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Commuting, Wages and Bargaining Power

Author

Listed:
  • Peter Rupert
  • Elena Stancanelli
  • Etienne Wasmer

    (University of California, Santa Barbara
    CNRS, THEMA, University Cergy
    Sciences-Po, OFCE, IZA and CEPR)

Abstract

A search model of the labor market is augmented to include commuting time to work. The theory posits that wages are positively related to commute distance, by a factor itself depending negatively on the bargaining power of workers. Since not all combinations of distance and wages are accepted, there is non-random selection of accepted job offers. We build on these ingredients to explore in the data the relationship between wages and commute time . We find that neglecting to account for this selection will bias downward the wage impact of commuting, and marginally affect the coefficients on education, age and gender. The correlation between the residuals of the selectivity equation and the distance equation is -0.70, showing the large impact of commute time on job acceptance decisions. We also use the theory to calculate the bargaining power of workers which largely varies depending on demographic groups: it appears to be much larger for men than that for women and that the bargaining power of women with young children is essentially zero.

Suggested Citation

  • Peter Rupert & Elena Stancanelli & Etienne Wasmer, 2009. "Commuting, Wages and Bargaining Power," THEMA Working Papers 2009-02, THEMA (THéorie Economique, Modélisation et Applications), Université de Cergy-Pontoise.
  • Handle: RePEc:ema:worpap:2009-02
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    References listed on IDEAS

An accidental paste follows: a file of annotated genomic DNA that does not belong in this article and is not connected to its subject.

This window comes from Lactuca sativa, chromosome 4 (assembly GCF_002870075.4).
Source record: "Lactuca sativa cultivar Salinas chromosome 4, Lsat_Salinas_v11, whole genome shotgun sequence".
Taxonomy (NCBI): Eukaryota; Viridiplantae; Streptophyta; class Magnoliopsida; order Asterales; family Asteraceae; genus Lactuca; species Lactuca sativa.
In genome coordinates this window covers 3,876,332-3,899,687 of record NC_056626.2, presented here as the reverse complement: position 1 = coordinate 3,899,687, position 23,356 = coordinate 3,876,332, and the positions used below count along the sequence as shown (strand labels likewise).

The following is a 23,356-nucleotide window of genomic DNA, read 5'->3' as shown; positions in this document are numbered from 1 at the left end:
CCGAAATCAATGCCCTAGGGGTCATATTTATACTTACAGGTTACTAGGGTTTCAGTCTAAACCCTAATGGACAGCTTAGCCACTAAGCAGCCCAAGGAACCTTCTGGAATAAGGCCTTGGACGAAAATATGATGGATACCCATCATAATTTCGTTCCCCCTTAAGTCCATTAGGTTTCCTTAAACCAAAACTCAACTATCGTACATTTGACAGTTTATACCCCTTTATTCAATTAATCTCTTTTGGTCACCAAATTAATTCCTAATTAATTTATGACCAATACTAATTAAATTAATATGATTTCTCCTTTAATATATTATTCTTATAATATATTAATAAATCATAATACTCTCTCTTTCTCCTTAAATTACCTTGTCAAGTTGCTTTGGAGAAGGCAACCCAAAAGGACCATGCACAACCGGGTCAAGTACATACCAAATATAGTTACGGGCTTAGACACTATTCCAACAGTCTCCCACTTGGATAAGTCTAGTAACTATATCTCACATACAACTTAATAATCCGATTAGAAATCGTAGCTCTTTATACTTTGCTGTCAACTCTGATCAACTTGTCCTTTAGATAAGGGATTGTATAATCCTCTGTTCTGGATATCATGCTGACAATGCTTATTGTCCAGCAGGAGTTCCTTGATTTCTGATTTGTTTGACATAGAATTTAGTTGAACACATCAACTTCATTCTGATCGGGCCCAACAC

as
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    Citations

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    Cited by:

    1. Eva Garcia-Moran & Zoe Kuehn, 2012. "With Strings Attached: Grandparent-Provided Child care, Fertility, and Female Labor Market Outcomes," CEPRA working paper 1202, USI Università della Svizzera italiana.
    2. Matthias Kehrig & Nicolas Vincent, 2013. "Disentangling Labor Supply and Demand Shifts Using Spatial Wage Dispersion: The Case of Oil Price Shocks," Working Papers 13-57, Center for Economic Studies, U.S. Census Bureau.
    3. Mishra, Khushbu & Sam, Abdoul G., 2016. "Does Women’s Land Ownership Promote Their Empowerment? Empirical Evidence from Nepal," World Development, Elsevier, vol. 78(C), pages 360-371.
    4. Gintare Morkute, 2014. "Growing surrounded by decline: do the growing sectors benefit from sharing a labour pool with declining sectors," ERSA conference papers ersa14p1584, European Regional Science Association.
    5. Eva Garcia-Moran & Zoe Kuehn, 2017. "With Strings Attached: Grandparent-Provided Child Care and Female Labor Market Outcomes," Review of Economic Dynamics, Elsevier for the Society for Economic Dynamics, vol. 23, pages 80-98, January.
    6. Rupert, Peter & Wasmer, Etienne, 2012. "Housing and the labor market: Time to move and aggregate unemployment," Journal of Monetary Economics, Elsevier, vol. 59(1), pages 24-36.
    7. Heuermann, Daniel F. & Assmann, Franziska & vom Berge, Philipp & Freund, Florian, 2017. "The distributional effect of commuting subsidies - Evidence from geo-referenced data and a large-scale policy reform," Regional Science and Urban Economics, Elsevier, vol. 67(C), pages 11-24.
    8. García-Morán, Eva & Kuehn, Zoe, 2012. "With strings attached: Grandparent-provided child care, fertility, and female labor market outcomes," MPRA Paper 37001, University Library of Munich, Germany.
    9. Torfs, Wouter & Zhao, Liqiu, 2015. "Everybody needs good neighbors? Labor mobility costs, cities and matching," Regional Science and Urban Economics, Elsevier, vol. 55(C), pages 39-54.

    More about this item

    JEL classification:

    • J3 - Labor and Demographic Economics - - Wages, Compensation, and Labor Costs
    • J6 - Labor and Demographic Economics - - Mobility, Unemployment, Vacancies, and Immigrant Workers
    • R2 - Urban, Rural, Regional, Real Estate, and Transportation Economics - - Household Analysis

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